Sunday, July 31, 2011

For Men Only

Black Dog the pirate. The Admiral Benbow inn. Mad Ben Gunn. Long John Silver. Billy Bones. Captain Flint. Young Jim Hawkins. Doctor Livesey. Captain Smollett. Israel Hands. Old Blind Pew. Muskets afire and cutlasses a'swiping. Bodies falling. Maps and blood. Ghosts and terror. Dark duplicity. Evil hearts. Honor. Respect. Trust. Betrayal. Bravery. Victory.

Treasure Island (1883)

This is a book for boys who would be men and men who would be boys.

Everything Johnny Depp hoped to portray in Pirates of the Caribbean was concocted by Robert Louis Stevenson in Treasure Island.

There is one woman in the entire book, the mother of young Jim. She lasts about three pages.

The rest is a tale of men, of power and sweat and cowardly acts. Of fighting on the rigging and sneaking through the jungle at night.  Of guts and glory and standing man to man. Of death. Of life.

Long John Silver is a one-legged pirate, the ship's cook by day, the leader of cutthroat pirates the rest of the time. "Barbeque" is his handle. Captain Flint is his parrot.

Jim Hawkins is the young hero of the story, a boy turned man by murder and treachery. The treachery of Long John Silver. But Silver's fortunes hang by a thread, for he will hang from the yardarm for piracy if he cannot get off the island where the treasure is buried. He captures Jim and holds him for ransom. But his fortunes are snapped on the discovery of an empty hole where the treasure was supposed to be:

There never was such an overturn in this world. Each of these six men was as though he had been struck. But with Silver the blow passed almost instantly. Every thought of his soul had been set full-stretch, like a racer, on that money; well, he was brought up in a single second, dead; and he kept his head, found his temper, and changed his plan before the others had had time to realise the disappointment.

'Jim,' he whispered, 'take that, and stand by for trouble.'

And he passed me a double-barrelled pistol.

And speaking of islands.

Robinson Crusoe (1719)

When you spend 28 years alone on an island visited by savage man-eating cannibals who come only to feast from their grisly menu, you don't have a lot of dates. Women are not relevant. A fortress of live trees is relevant, and clothes of animal skin. Goats are relevant. Man Friday is relevant, a voice to talk to, whether intelligible at first or not. Connections are made of the heart, not words.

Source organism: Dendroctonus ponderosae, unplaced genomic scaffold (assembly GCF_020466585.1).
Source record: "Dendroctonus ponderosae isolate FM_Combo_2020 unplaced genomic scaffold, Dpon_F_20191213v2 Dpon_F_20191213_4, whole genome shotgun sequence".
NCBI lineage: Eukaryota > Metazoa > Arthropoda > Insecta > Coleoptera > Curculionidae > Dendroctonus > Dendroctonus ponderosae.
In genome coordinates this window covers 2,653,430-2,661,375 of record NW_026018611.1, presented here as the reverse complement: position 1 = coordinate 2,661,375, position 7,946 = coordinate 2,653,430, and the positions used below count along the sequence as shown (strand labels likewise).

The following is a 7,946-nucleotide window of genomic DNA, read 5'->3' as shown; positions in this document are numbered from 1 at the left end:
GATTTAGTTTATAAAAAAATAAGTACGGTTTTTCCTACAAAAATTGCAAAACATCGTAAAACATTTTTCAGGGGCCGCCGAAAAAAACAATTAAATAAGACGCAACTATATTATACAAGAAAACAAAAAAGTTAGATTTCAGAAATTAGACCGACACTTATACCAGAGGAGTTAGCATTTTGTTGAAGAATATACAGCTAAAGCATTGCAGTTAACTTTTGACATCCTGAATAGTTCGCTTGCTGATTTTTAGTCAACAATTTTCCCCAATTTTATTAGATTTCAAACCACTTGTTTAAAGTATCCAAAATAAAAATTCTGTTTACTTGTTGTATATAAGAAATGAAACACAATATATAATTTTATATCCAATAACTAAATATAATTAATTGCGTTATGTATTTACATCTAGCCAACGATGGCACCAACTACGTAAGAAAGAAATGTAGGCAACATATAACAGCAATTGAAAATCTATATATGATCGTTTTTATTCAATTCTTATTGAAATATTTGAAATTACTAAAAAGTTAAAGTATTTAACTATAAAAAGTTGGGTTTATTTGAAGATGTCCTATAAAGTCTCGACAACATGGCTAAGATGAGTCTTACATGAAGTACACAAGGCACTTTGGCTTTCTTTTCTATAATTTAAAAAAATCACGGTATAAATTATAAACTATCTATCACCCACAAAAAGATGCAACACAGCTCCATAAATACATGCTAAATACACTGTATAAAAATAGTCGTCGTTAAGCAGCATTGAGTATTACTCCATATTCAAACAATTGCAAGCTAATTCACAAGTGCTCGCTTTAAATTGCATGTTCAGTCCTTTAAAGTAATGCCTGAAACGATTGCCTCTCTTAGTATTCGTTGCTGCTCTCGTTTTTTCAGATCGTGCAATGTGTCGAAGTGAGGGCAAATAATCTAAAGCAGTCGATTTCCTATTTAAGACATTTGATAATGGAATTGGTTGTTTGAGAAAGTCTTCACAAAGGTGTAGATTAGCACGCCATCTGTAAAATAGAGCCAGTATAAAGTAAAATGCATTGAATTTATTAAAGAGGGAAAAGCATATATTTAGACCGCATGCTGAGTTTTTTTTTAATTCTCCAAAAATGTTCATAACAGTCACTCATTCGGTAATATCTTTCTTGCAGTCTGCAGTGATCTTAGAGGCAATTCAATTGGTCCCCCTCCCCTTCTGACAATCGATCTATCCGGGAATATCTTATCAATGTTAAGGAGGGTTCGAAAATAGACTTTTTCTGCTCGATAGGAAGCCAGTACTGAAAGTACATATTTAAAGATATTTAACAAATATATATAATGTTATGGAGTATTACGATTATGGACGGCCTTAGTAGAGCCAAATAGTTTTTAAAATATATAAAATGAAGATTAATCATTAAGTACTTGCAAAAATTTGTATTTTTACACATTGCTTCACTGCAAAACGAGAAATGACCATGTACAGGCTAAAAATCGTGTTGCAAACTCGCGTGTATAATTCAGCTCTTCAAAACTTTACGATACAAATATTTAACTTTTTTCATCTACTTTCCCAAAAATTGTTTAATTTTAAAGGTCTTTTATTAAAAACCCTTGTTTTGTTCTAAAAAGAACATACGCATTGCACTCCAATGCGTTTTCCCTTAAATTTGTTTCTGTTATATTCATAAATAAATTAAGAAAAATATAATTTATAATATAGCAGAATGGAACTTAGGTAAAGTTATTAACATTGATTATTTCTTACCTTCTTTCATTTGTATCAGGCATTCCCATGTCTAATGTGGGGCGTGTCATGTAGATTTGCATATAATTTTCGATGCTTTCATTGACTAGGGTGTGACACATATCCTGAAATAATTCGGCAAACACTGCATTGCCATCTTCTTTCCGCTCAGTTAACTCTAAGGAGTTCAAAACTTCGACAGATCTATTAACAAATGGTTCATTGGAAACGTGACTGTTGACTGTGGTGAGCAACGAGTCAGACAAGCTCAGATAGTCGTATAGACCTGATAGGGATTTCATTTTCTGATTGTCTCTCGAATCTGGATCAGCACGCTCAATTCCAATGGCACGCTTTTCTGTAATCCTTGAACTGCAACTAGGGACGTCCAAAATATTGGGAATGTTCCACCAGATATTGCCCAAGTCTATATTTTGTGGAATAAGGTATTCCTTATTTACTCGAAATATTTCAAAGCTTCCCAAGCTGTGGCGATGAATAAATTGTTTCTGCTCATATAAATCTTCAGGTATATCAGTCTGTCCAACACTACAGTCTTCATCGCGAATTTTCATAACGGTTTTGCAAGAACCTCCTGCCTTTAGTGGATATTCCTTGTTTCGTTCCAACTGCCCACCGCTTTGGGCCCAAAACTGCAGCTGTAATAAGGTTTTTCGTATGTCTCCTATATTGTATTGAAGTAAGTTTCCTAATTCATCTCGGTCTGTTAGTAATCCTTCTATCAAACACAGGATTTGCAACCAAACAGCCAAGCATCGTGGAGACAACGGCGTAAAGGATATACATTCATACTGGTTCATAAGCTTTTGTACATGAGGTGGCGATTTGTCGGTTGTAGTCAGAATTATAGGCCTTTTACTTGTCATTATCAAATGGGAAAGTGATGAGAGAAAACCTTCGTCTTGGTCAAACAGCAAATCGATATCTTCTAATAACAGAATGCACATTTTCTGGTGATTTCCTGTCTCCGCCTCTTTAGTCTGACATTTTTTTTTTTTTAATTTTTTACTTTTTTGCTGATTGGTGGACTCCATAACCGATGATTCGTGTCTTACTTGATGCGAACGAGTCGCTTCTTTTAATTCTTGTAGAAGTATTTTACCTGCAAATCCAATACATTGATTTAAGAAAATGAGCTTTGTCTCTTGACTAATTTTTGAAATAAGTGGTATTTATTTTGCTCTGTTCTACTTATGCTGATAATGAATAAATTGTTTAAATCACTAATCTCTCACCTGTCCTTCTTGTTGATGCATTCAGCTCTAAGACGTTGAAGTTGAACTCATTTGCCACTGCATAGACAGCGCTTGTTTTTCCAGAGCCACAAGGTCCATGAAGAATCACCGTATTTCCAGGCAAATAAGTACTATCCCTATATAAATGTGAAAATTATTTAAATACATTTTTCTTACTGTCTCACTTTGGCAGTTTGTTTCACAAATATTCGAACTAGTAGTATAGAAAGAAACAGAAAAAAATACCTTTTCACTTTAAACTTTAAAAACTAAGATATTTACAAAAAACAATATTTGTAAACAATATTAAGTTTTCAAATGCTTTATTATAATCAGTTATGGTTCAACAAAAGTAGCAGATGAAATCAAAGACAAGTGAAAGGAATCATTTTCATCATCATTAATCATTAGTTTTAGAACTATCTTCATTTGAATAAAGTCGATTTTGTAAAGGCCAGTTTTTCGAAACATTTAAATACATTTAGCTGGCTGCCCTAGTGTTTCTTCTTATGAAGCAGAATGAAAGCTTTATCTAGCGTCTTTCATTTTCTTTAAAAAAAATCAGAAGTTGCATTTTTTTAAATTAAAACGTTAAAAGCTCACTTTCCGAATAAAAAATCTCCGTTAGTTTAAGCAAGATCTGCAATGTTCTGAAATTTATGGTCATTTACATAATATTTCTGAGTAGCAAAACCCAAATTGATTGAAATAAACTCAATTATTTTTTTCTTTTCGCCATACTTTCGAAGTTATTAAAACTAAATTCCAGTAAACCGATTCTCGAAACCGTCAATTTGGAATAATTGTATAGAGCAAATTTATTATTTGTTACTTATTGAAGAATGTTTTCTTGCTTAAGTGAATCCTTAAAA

We meet Robinson's benevolent widow caretaker at the outset and end, warm, loyal, loving bookends. Robinson marries when he gets off the island. But his  wife is  dismissed in one sentence, a small punctuation mark, a comma, in the rich adventure  that was his life:

In the meantime, I in part settled myself here; for first of all I married, and that not either to my disadvantage or dissatisfaction, and had three children, two sons and one daughter. But my wife dying, and my nephew . . .

That's it. So much for married life, cast against adventure.

You read this book to enter the secret mind of every boy, not to read of squishy romance and lilac perfume and horny sex. Robinson Crusoe draws the dreams of youthful men to one place, and it is an island. 

A rebellious boy goes against the advice of his father and sets out to sea. He can't help it. He is driven to explore, to risk, to discover.

Aren't we all? We guys, that is?

Alas, the fortunes are not in his favor. He is shipwrecked and is the only survivor. But he has his brain and his ingenuity and his muscles, and he outlasts the sorrows and fears and cannibals that nearly defeat him.  It is a story of weakness as well as strength.